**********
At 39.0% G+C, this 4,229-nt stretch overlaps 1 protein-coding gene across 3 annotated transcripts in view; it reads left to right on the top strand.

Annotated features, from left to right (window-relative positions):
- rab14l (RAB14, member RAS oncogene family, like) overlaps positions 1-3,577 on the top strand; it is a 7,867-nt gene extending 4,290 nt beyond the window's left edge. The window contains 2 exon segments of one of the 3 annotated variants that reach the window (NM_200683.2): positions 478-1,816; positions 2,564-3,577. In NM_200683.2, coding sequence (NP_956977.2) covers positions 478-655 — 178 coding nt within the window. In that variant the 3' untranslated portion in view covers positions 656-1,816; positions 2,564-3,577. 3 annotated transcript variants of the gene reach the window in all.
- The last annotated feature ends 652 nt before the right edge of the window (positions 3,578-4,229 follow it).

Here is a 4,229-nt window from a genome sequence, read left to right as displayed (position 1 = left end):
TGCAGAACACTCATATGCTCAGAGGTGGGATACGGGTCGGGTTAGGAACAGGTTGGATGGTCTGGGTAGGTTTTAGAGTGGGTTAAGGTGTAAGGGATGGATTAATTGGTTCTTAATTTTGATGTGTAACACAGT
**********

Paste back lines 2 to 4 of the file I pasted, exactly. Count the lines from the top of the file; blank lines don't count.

Annotated features, from left to right (window-relative positions):
- rab14l (RAB14, member RAS oncogene family, like) overlaps positions 1-3,577 on the top strand; it is a 7,867-nt gene extending 4,290 nt beyond the window's left edge. The window contains 2 exon segments of one of the 3 annotated variants that reach the window (NM_200683.2): positions 478-1,816; positions 2,564-3,577. In NM_200683.2, coding sequence (NP_956977.2) covers positions 478-655 — 178 coding nt within the window. In that variant the 3' untranslated portion in view covers positions 656-1,816; positions 2,564-3,577. 3 annotated transcript variants of the gene reach the window in all.
- The last annotated feature ends 652 nt before the right edge of the window (positions 3,578-4,229 follow it).